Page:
SEBI Issues New Guidelines to Ensure That Multi Cap Funds Stay True to its Name

Sep 14, 2020

Listen to SEBI Issues New Guidelines to Ensure That Multi Cap Funds Stay True to its Name

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In the absence of any restriction on market cap allocation, most Multi-Cap funds hold a large cap biased portfolio with a significant allocation to mid and small caps. Some fund managers carry negligible allocation to lower market caps or completely ignore the small cap segment, thus failing to meet the multi-cap mandate. In other words...

Most multi cap funds effectively function as a large cap fund.

This goes against the SEBI's objective of its 2017 circular on scheme categorization, which sought to achieve the following:

1) True to Label schemes - The portfolio should reflect the name of the scheme and the name of the scheme should correctly reflect the nature of the portfolio.

2) Comparison with an appropriate benchmark - The scheme performance should be disclosed to the investors vis-a-vis an appropriate benchmark.

For example, large cap schemes should have S&P BSE Sensex or Nifty 50 as a benchmark and at least 80% of the portfolio should be invested in large cap stocks.

To ensure that multi cap funds hold a diversified portfolio across large, mid and small cap companies, be true to its label, and to distinguish it clearly from other scheme categories, SEBI has partially modified the characteristics of multi cap fund.

Table 1: Market cap allocation of top 5 multi cap funds in terms of corpus

Scheme Name Allocation (%)
Large Cap Mid Cap Small Cap Others
Kotak Standard Multicap Fund 77.67 18.25 1.18 2.89
HDFC Equity Fund 85.88 8.39 3.93 1.80
Motilal Oswal Multicap 35 Fund 88.90 4.83 4.66 1.61
Aditya Birla SL Equity Fund 68.17 23.85 5.78 2.20
UTI Equity Fund 65.78 27.07 5.46 1.69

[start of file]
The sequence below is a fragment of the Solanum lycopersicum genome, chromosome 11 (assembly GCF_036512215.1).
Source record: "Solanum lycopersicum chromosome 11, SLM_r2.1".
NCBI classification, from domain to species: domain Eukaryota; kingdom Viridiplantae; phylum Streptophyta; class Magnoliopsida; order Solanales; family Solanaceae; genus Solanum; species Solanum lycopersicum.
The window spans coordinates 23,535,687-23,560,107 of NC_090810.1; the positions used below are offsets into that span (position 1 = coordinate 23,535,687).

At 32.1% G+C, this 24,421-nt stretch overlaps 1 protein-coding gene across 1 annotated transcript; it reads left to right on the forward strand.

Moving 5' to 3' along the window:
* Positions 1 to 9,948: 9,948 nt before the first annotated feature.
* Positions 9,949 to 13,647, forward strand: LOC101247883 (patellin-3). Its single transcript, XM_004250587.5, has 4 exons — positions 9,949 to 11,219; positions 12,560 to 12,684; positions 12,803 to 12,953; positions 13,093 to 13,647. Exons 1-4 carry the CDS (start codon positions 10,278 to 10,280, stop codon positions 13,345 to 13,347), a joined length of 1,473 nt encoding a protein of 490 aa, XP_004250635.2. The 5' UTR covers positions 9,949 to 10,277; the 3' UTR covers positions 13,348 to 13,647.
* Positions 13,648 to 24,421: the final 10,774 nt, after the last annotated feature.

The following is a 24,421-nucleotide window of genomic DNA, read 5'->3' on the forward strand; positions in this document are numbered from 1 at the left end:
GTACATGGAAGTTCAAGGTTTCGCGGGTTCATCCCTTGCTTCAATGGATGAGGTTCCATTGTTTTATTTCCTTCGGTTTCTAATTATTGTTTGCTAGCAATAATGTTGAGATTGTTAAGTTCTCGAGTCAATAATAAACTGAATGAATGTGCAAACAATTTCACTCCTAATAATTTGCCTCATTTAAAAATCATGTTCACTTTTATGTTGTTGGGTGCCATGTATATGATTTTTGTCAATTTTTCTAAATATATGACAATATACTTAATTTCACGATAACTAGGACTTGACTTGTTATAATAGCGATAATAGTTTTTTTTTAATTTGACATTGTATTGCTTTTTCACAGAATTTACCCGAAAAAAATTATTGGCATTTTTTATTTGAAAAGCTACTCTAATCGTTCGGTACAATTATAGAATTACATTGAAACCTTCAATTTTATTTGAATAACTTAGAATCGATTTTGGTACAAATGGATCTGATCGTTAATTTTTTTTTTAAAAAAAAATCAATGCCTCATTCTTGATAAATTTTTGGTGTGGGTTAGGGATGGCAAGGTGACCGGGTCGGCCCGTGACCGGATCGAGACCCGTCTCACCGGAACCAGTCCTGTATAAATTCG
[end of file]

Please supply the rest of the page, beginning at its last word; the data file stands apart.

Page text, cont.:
Data as of August 31, 2020
(Source: ACE MF; PersonalFN Research)

Multi-Cap funds will now have to invest at least 75% of its total assets in equities, with at least 25% exposure each in large cap, mid cap and small cap stocks. Currently, mutual funds are mandated to invest minimum 65% of its assets in equity and equity-related instruments with no limit on market cap allocation.

SEBI has asked all multi cap funds to comply with the new provision within one month from the date of publishing the next list of stocks by AMFI, i.e. January 2021.

(Image source: photo created by mindandi -

Impact on multi cap fund portfolios

As of August 31, 2020, multicap funds had a total AUM of around Rs 1,46,663 crore, of which around 74% is invested in large caps, 16.4% in mid caps, and just 6% in small caps. Around 3.6% of the asset is in cash, debt, and others.

Notably, with a total AUM of around Rs 1,46,663 crores (as of August 2020), multi-cap funds is the second largest category in the equity fund segment.

Post rebalancing of the portfolio to comply with the new guidelines, large cap allocation in multi cap funds would come down to 50% or less from the current ~75%. Meanwhile, a significant portion of the corpus (around Rs 40,500 crore) is expected to shift towards mid and small caps over the next 3 to 5 months.

Some multi cap funds having large AUM of around Rs 20,000 crore to Rs 30,000 crore will have to invest around Rs 5,000 crore to Rs 7,500 crore in mid caps, and a similar amount in small caps as well, which is a fairly illiquid segment.

Moreover, mid and small caps being highly risky in nature, the risk element in the portfolio of multi cap funds is expected to increase, thus making them more volatile.